The hallmark of shingles is that once the rash erupts it stays on one side of the body, including when it happens on the face. The rash will go up to the centerline of your face but will not go to the other side. You may get lesions on your scalp, but they will not show up on the back of your head. That is because the V1 does not go past half way back on your scalp. The back of your head has its sensation handled by nerves that come out of your spinal cord not cranial nerves that come out of the front of your skull.

Many people have a hard-to-describe sensation of pain, irritation, or itching along the distribution of the nerve for a day or two before the rash shows up. It is important to recognize the rash as quickly as possible because the drugs that treat shingles--usually Acyclovir, Famvir (famciclovir), or Valtrex (valacyclovir)--are much more effective if they are started within three days of the beginning of the rash.

Eye problems may occur along with the rash, especially if there is a lesion on the tip of the nose.

The two biggest problems are swelling or inflammation of the cornea and inflammation inside the eye, which we call iritis or uveitis.  

The inflammation in the eye can cause pain and it can also increase eye pressure and cause glaucoma. Most often the treatment for the eye problem is to use the same oral medication mentioned above and sometimes it also can require eye drops to decrease the inflammation the virus is causing (steroid drops) or drops to try and lower the elevated pressure (glaucoma drops).

The eye inflammation can cause blurred vision, pain, and significant light sensitivity. It can be hard to treat and control and can continue to be a problem long after the skin lesions are gone. In fact, many times problems don’t even start until the skin lesions are starting to go away.

It is recommended that if you have shingles affecting the distribution of V1, you should have an eye exam within a few days of the diagnosis being made and then another exam again a week later because, as mentioned above, the eye problems can present a week later than the skin eruptions.

There can be some serious long-term effects of shingles on your eye, including glaucoma and corneal scarring that can be bad enough to require a corneal transplant. The symptoms are often obvious with the vision being blurry and the eye being very red and painful, but sometimes the symptoms may be much more mild even when significant trouble is brewing inside the eye. So even if you think the eye feels fine, you need an exam to ensure there is not subtle inflammation or significant elevation of the pressure in the eye.

The other long-term problem with shingles around the eye is the possibility of there being ongoing pain in the area that can last for many years. This is called Post Herpetic Neuralgia (PHN). This pain can occur all along the dermatome where shingles had occurred. The eye itself may look perfectly normal but the pain persists. This is often treated with drugs that were originally developed as seizure medication but have since been shown to help alleviate neurological pain. The two most commonly used drugs for this are Neurontin (Gabapentin) and Lyrica (Pregabalin).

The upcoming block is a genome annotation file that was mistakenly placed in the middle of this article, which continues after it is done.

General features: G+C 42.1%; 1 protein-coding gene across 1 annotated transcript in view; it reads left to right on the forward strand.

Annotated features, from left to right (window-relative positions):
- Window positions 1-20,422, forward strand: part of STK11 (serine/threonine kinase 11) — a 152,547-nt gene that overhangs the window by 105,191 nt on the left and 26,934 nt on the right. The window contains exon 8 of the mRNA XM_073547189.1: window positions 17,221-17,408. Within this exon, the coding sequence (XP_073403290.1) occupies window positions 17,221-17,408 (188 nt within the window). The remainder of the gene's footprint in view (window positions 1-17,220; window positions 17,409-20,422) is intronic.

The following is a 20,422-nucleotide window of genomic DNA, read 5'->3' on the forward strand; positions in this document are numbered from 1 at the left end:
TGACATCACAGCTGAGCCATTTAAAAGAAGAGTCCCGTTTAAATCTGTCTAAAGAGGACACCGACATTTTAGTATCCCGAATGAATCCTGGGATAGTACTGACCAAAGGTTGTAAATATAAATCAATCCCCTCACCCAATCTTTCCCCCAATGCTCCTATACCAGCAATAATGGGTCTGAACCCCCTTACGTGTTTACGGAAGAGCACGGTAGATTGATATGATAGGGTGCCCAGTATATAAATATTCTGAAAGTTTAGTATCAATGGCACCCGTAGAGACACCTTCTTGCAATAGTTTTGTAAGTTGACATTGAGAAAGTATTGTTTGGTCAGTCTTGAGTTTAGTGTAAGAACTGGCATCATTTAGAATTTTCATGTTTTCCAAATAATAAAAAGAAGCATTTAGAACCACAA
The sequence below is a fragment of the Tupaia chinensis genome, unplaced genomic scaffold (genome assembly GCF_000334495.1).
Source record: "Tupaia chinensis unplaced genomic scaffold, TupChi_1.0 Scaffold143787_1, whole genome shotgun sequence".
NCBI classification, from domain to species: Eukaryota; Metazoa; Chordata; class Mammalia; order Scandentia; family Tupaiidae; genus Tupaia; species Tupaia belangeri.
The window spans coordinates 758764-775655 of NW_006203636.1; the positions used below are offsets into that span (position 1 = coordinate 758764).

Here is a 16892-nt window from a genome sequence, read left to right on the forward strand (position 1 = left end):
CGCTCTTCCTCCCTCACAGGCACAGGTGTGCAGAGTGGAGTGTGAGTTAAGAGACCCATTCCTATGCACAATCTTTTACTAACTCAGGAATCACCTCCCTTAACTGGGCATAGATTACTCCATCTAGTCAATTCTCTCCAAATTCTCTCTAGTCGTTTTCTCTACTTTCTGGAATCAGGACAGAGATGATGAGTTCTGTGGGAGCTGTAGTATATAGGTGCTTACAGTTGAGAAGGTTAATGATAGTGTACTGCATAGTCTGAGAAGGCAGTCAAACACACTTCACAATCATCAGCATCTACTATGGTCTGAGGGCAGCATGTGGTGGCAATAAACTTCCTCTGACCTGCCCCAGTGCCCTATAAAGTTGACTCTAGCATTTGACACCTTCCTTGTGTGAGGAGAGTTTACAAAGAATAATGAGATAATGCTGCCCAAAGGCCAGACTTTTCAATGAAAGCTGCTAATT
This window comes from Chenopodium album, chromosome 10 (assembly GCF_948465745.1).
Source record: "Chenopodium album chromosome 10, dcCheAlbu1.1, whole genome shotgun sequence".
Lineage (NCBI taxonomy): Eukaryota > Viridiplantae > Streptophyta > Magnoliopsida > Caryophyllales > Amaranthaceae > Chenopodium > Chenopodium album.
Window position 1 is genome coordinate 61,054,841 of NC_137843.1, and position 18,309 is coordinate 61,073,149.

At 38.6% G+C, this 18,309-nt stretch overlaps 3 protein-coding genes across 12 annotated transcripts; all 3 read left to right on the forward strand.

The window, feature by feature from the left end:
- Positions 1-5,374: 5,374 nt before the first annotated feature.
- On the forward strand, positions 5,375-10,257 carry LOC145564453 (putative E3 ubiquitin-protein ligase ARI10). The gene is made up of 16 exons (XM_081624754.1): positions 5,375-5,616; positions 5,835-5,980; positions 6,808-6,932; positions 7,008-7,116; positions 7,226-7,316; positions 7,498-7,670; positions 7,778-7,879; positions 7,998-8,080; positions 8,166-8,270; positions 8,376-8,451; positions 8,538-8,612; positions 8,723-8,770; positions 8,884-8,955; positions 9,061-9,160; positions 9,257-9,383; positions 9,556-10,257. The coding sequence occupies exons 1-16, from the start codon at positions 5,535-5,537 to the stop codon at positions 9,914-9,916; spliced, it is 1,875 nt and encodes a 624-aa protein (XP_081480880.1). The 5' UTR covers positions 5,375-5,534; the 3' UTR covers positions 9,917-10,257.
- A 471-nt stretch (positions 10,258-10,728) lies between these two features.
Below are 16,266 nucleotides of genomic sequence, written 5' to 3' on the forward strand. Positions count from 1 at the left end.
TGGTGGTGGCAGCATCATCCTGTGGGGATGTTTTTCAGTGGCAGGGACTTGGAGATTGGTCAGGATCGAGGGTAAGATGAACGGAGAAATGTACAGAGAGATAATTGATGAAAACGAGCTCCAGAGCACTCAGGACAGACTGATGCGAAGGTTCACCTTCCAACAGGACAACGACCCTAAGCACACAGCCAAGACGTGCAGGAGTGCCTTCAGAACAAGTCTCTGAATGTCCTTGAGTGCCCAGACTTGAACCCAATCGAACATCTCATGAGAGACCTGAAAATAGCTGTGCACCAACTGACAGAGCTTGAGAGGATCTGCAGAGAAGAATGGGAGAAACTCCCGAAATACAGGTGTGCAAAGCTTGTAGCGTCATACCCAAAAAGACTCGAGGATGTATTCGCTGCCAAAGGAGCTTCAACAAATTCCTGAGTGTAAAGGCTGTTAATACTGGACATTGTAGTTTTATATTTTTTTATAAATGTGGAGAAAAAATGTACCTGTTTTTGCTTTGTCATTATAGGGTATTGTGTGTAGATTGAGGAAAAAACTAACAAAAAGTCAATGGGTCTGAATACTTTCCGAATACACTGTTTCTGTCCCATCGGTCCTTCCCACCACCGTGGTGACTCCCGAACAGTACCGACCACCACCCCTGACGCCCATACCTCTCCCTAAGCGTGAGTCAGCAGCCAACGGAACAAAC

The most important thing you can do to try and make sure this doesn’t happen to you is to be vaccinated for shingles. The original vaccination called Zostavax has been available since 2006 in the U.S.  It is a single-injection vaccine and was recommend for everyone over 60.  The main issue with this vaccine is that it only reduced the risk of getting shingles by 51% and PHN by 67%.  In 2017 a new vaccine was approved in the U.S. called Shingrix. This vaccine is a two-injection vaccine with the second shot given 2 to 6 months after the first. This vaccine is recommended for everyone 50 years or older.  The big advantage of this vaccine is that is 85-97% effective in preventing both shingles and PHN in people with normal immune systems.  For more information about this vaccine you can go to the CDC website by clicking here.

Article contributed by Dr. Brian Wnorowski, M.D.

This blog provides general information and discussion about eye health and related subjects. The words and other content provided in this blog, and in any linked materials, are not intended and should not be construed as medical advice. If the reader or any other person has a medical concern, he or she should consult with an appropriately licensed physician. The content of this blog cannot be reproduced or duplicated without the express written consent of Eye IQ.

 

Your Eyes Are A Precious Gift--Protect Them During The Holidays

“I want an official Red Ryder, carbine action, two-hundred shot range model air rifle!”

“No, you'll shoot your eye out.”

This line from “A Christmas Story” is one of the most memorable Christmas movie quotes ever. Funny in the movie, but the holiday season does present a real eye injury threat.

For those who celebrate Christmas, that risk begins even before the actual day.

Some of the most frequent holiday-related eye injuries come from the Christmas tree itself.

Holiday eye safety begins with the acquisition of the tree. If you are cutting down your own tree, please wear eye protection when doing the cutting--especially if you are going to be using a mechanical saw, such as a chain saw or sawzall. You need to also be careful of your eyes when loading a tree on top of the car. It is easy to get poked in the eye when heaving the tree up over your head.

Once back at home, take care to make sure no one else is standing close to the tree if you had it wrapped and now need to cut the netting off. The tree branches often spring out suddenly once the netting is released.

Other injuries occur in the mounting and decorating phase. Sharp needles, pointy lights, and glass ornaments all pose significant eye injury risk. If you are spraying anything like artificial tree snow on the branches be sure to keep those chemicals out of your eyes.

Having now successfully trimmed the tree without injury, let’s move our holiday eye safety talk to the toys.